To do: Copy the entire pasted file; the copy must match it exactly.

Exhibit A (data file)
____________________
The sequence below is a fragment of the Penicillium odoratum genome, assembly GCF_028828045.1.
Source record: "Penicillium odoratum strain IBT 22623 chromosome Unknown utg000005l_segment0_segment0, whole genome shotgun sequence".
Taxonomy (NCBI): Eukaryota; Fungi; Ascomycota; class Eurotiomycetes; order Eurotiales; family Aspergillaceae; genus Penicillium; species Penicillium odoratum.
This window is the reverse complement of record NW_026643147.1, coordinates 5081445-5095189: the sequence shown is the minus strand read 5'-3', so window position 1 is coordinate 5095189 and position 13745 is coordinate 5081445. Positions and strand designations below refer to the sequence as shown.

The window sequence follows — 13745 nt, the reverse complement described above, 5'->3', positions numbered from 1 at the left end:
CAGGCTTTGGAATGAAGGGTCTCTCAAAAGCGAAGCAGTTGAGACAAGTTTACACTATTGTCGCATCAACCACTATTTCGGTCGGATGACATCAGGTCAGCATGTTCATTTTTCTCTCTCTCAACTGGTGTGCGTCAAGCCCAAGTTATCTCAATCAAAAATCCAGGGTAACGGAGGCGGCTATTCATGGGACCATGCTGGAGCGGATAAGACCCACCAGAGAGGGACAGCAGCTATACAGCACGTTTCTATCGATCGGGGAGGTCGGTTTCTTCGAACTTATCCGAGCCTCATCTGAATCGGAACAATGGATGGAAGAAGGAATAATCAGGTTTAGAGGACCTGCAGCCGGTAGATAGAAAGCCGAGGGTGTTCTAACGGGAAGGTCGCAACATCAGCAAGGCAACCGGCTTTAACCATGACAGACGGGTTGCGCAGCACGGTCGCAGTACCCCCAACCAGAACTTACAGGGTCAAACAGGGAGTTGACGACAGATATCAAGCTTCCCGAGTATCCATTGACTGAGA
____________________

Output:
The sequence below is a fragment of the Penicillium odoratum genome, assembly GCF_028828045.1.
Source record: "Penicillium odoratum strain IBT 22623 chromosome Unknown utg000005l_segment0_segment0, whole genome shotgun sequence".
Taxonomy (NCBI): Eukaryota; Fungi; Ascomycota; class Eurotiomycetes; order Eurotiales; family Aspergillaceae; genus Penicillium; species Penicillium odoratum.
This window is the reverse complement of record NW_026643147.1, coordinates 5081445-5095189: the sequence shown is the minus strand read 5'-3', so window position 1 is coordinate 5095189 and position 13745 is coordinate 5081445. Positions and strand designations below refer to the sequence as shown.

The window sequence follows — 13745 nt, the reverse complement described above, 5'->3', positions numbered from 1 at the left end:
CAGGCTTTGGAATGAAGGGTCTCTCAAAAGCGAAGCAGTTGAGACAAGTTTACACTATTGTCGCATCAACCACTATTTCGGTCGGATGACATCAGGTCAGCATGTTCATTTTTCTCTCTCTCAACTGGTGTGCGTCAAGCCCAAGTTATCTCAATCAAAAATCCAGGGTAACGGAGGCGGCTATTCATGGGACCATGCTGGAGCGGATAAGACCCACCAGAGAGGGACAGCAGCTATACAGCACGTTTCTATCGATCGGGGAGGTCGGTTTCTTCGAACTTATCCGAGCCTCATCTGAATCGGAACAATGGATGGAAGAAGGAATAATCAGGTTTAGAGGACCTGCAGCCGGTAGATAGAAAGCCGAGGGTGTTCTAACGGGAAGGTCGCAACATCAGCAAGGCAACCGGCTTTAACCATGACAGACGGGTTGCGCAGCACGGTCGCAGTACCCCCAACCAGAACTTACAGGGTCAAACAGGGAGTTGACGACAGATATCAAGCTTCCCGAGTATCCATTGACTGAGA